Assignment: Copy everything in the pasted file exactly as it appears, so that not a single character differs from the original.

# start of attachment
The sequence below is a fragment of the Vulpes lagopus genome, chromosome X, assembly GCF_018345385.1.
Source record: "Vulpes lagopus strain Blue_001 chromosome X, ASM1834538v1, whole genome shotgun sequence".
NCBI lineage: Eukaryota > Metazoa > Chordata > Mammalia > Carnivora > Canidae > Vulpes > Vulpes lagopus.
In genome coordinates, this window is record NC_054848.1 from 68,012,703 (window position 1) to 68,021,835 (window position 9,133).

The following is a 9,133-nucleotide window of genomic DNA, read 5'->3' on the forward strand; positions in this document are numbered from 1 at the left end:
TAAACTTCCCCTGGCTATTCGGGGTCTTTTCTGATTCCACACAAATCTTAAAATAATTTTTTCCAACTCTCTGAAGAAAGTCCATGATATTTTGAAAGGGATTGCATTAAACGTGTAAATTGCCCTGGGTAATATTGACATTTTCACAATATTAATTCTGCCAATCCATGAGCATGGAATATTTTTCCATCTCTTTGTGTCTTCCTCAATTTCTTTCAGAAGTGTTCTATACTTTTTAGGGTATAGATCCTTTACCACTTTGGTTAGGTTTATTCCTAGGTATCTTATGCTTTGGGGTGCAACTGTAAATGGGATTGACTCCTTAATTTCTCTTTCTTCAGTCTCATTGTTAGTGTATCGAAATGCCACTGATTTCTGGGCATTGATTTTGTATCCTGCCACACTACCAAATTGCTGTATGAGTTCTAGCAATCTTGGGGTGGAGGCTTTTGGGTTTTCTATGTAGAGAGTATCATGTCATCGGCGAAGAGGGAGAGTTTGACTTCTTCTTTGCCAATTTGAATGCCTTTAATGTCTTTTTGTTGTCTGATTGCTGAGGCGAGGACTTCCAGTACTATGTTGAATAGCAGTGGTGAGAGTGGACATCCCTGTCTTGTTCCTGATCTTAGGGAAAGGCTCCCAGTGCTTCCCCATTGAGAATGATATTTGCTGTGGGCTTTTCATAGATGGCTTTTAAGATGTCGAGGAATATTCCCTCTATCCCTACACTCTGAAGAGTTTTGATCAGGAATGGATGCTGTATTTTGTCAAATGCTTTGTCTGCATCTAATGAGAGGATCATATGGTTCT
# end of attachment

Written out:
The sequence below is a fragment of the Vulpes lagopus genome, chromosome X, assembly GCF_018345385.1.
Source record: "Vulpes lagopus strain Blue_001 chromosome X, ASM1834538v1, whole genome shotgun sequence".
NCBI lineage: Eukaryota > Metazoa > Chordata > Mammalia > Carnivora > Canidae > Vulpes > Vulpes lagopus.
In genome coordinates, this window is record NC_054848.1 from 68,012,703 (window position 1) to 68,021,835 (window position 9,133).

The following is a 9,133-nucleotide window of genomic DNA, read 5'->3' on the forward strand; positions in this document are numbered from 1 at the left end:
TAAACTTCCCCTGGCTATTCGGGGTCTTTTCTGATTCCACACAAATCTTAAAATAATTTTTTCCAACTCTCTGAAGAAAGTCCATGATATTTTGAAAGGGATTGCATTAAACGTGTAAATTGCCCTGGGTAATATTGACATTTTCACAATATTAATTCTGCCAATCCATGAGCATGGAATATTTTTCCATCTCTTTGTGTCTTCCTCAATTTCTTTCAGAAGTGTTCTATACTTTTTAGGGTATAGATCCTTTACCACTTTGGTTAGGTTTATTCCTAGGTATCTTATGCTTTGGGGTGCAACTGTAAATGGGATTGACTCCTTAATTTCTCTTTCTTCAGTCTCATTGTTAGTGTATCGAAATGCCACTGATTTCTGGGCATTGATTTTGTATCCTGCCACACTACCAAATTGCTGTATGAGTTCTAGCAATCTTGGGGTGGAGGCTTTTGGGTTTTCTATGTAGAGAGTATCATGTCATCGGCGAAGAGGGAGAGTTTGACTTCTTCTTTGCCAATTTGAATGCCTTTAATGTCTTTTTGTTGTCTGATTGCTGAGGCGAGGACTTCCAGTACTATGTTGAATAGCAGTGGTGAGAGTGGACATCCCTGTCTTGTTCCTGATCTTAGGGAAAGGCTCCCAGTGCTTCCCCATTGAGAATGATATTTGCTGTGGGCTTTTCATAGATGGCTTTTAAGATGTCGAGGAATATTCCCTCTATCCCTACACTCTGAAGAGTTTTGATCAGGAATGGATGCTGTATTTTGTCAAATGCTTTGTCTGCATCTAATGAGAGGATCATATGGTTCT